The announcement by the WHL this past week that only four member clubs were going to bid on the right to host the 2004 Memorial Cup was disappointing.
The Lethbridge Hurricanes, Calgary Hitmen, Kelowna Rockets and Vancouver Giants are the four contenders that are going to try and sway the vote of the WHL’s Board of Governor’s their way for the pleasure of holding junior hockey’s biggest showcase.
As I mentioned, disappointing, and for different reasons.
Long gone is the lament that the WHL’s triennial kick at hosting the championship is nothing more than an exclusive club for the league’s bigger centers. The WHL is joined by the QMJHL in seeking out the larger venues to host it’s party as evident by the Quebec City Remparts hosting the 2003 spectacle in the 15,750-seat Colisee next May.
The OHL’s selection of it’s host site is much more broader and by the same token much more fair in that it accepts the top four teams from each conference to submit a bid, thereby ensuring a competitive host.
No, I’ve come to terms with the fact that a small center, even one with a brand new facility, has little or no chance of ever hosting the WHL’s portion of the week-long May event. Money is what makes the world and the WHL go ‘round and by stipulating an $800,000 guaranteed profit at the minimum, it greatly diminishes the league riff-raff of small market or small venues.
Looking for the lesser of two evils, one could surmise that the minimum, split twenty ways with every WHL club (including Everett in 2004) contribute greatly to the viability of the aforementioned small-market clubs. It is a trade-off the ‘have-not’ clubs ungrudgingly accept.
The selection system, however flawed, is not of debate here. The final four candidates, or more accurately, the Vancouver bid, is. Not two months into the Vancouver Giants’ second season, on November 19 the league’s Board of Governors are going to be asked to vote on the possibility of the club hosting the big show in the club’s third season.
From a hockey standpoint, be they a Giants fan’s or league wide, it would be a giant mistake, if you’ll excuse the terrible pun.
The Vancouver Giants this season will be an exciting team to watch, that, I have no doubt. But mark this one on the calenders, they won’t make the playoffs. In their second season of existence as an expansion club, I would argue that there aren’t many hockey pundits or purists that would expect them to. By logical hockey sense the third season would be the beginning of the dividends of hopeful drafting and savvy trading and probably a playoff spot.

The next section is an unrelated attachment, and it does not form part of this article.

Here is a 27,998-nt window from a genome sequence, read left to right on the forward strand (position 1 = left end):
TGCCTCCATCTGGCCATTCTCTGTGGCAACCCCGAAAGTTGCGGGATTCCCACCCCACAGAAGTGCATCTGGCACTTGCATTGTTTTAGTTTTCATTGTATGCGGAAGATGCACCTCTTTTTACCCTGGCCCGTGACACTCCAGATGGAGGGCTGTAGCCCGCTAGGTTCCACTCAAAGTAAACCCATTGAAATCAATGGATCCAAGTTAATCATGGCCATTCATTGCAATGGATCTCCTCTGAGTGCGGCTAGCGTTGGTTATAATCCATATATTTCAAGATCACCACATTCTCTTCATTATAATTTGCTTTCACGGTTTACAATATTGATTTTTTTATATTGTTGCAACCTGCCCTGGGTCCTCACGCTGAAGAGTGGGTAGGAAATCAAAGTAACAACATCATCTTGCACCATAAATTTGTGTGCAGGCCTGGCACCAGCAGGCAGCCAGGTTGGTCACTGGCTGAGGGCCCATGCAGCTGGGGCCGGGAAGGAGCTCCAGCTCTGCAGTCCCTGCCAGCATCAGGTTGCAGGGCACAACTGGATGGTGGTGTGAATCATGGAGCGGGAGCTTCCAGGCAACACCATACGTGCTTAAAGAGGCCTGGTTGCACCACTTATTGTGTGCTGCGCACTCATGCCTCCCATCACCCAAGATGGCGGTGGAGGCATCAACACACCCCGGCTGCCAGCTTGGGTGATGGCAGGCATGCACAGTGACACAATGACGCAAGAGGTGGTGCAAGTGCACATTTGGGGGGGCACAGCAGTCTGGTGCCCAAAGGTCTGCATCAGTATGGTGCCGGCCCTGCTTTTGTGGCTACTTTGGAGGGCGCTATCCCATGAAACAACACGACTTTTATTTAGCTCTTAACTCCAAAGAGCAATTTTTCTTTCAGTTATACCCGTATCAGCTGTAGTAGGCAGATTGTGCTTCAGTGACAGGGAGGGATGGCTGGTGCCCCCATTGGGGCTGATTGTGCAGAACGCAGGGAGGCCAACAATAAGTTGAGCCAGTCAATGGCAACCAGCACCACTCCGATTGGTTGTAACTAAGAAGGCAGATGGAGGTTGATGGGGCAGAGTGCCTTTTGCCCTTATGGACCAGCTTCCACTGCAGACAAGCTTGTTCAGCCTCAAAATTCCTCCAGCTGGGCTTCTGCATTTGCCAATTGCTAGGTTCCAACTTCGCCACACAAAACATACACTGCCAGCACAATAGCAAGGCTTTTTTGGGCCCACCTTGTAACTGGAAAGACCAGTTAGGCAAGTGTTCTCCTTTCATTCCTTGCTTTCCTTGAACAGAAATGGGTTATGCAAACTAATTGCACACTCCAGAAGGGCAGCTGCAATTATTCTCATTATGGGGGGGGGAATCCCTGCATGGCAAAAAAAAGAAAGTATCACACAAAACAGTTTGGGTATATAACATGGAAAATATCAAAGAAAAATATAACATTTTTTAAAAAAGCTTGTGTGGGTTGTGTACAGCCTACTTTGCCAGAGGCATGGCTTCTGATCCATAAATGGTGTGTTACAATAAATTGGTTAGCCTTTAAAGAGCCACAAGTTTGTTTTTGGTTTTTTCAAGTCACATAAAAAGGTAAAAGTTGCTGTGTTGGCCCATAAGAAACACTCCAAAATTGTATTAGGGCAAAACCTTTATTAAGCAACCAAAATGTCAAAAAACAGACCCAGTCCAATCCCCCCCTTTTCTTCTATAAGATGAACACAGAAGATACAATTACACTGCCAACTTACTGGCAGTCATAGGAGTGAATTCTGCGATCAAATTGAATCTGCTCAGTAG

The expectation to compete with the three Memorial Cup finalists as champions of their respective leagues? The odds would be popular on the Giants being nothing more than round-robin fodder for the league champions.
From a monetary standpoint however the possibilities of a big gross profit from the tournament for the league can’t be overstated. A Pacific Coliseum that can be expanded from the 7300 current capacity to it’s 16,150 with the opening of the upper bowl makes it an inviting carrot. It’s also a carrot that doesn’t have to be shared with an NHL club that might be playoff bound as would the Calgary Flames would be, if the club could ever reach the NHL’s post-season, never mind the second or third round.
One factor favoring the smaller Kelowna or Lethbridge bids is the theory that the Memorial Cup would get lost in cities the size of Vancouver or Calgary. I don’t think it does. Barring a Vancouver run at Lord Stanley’s mug, late May is a virtual dead-zone for sports in Vancouver and Calgary. The CFL’s Lions and Stampeders haven’t started camp yet and minor league baseball, in it’s last year in Calgary, is a non-factor when up against hockey.
That said, the simple fact of the matter is that Calgary, Lethbridge and Kelowna have earned shots at hosting the Memorial Cup. Getting a guarantee the Saddledome will be available is the only concern Calgary really has. Where Lethbridge lacks in building capacity (the Enmax Center seats 4700 with 800 standing) the Hurricanes make it up with arguably the best projected club on paper, with the Hitmen and Rockets not far behind in terms of development.
The Vancouver Giants aren’t even close to the others and in fairness, who would expect them to be in only their third year?
Up and coming players Mark Fistric and Joe Logan or Gilbert Brule and Daniel Bertram, all highly touted draft picks expected to carry the Giants can’t be expected to carry the Giants to competing with the big boys of a Memorial Cup. Considering the former’s will be unseasoned sophomores and the latter’s raw rookies, the task would be too much to ask.
Sure the Giants could bet the farm and trade up to gain experience next season but in all honesty, what do they have for trade bait except draft picks? And for that thought to enter a third-year team’s philosophy could decimate its future for seasons to come.
If you’re trying to sell major junior hockey to a finicky market who has rejected it three times in the past thirty years, building a base the old fashioned way – by winning – is the way to go. Trying to be the popular host at a party that you’re not going to be able to dance at certainly isn’t.
If you’re handicapping the bidders give Kelowna the edge over Calgary due to the building factor. If Calgary guarantees the building, the Hitmen are frontrunners. Although the Hurricanes could very well have the best club, their venue falls short. Vancouver will be in it for the experience of bidding in 2007.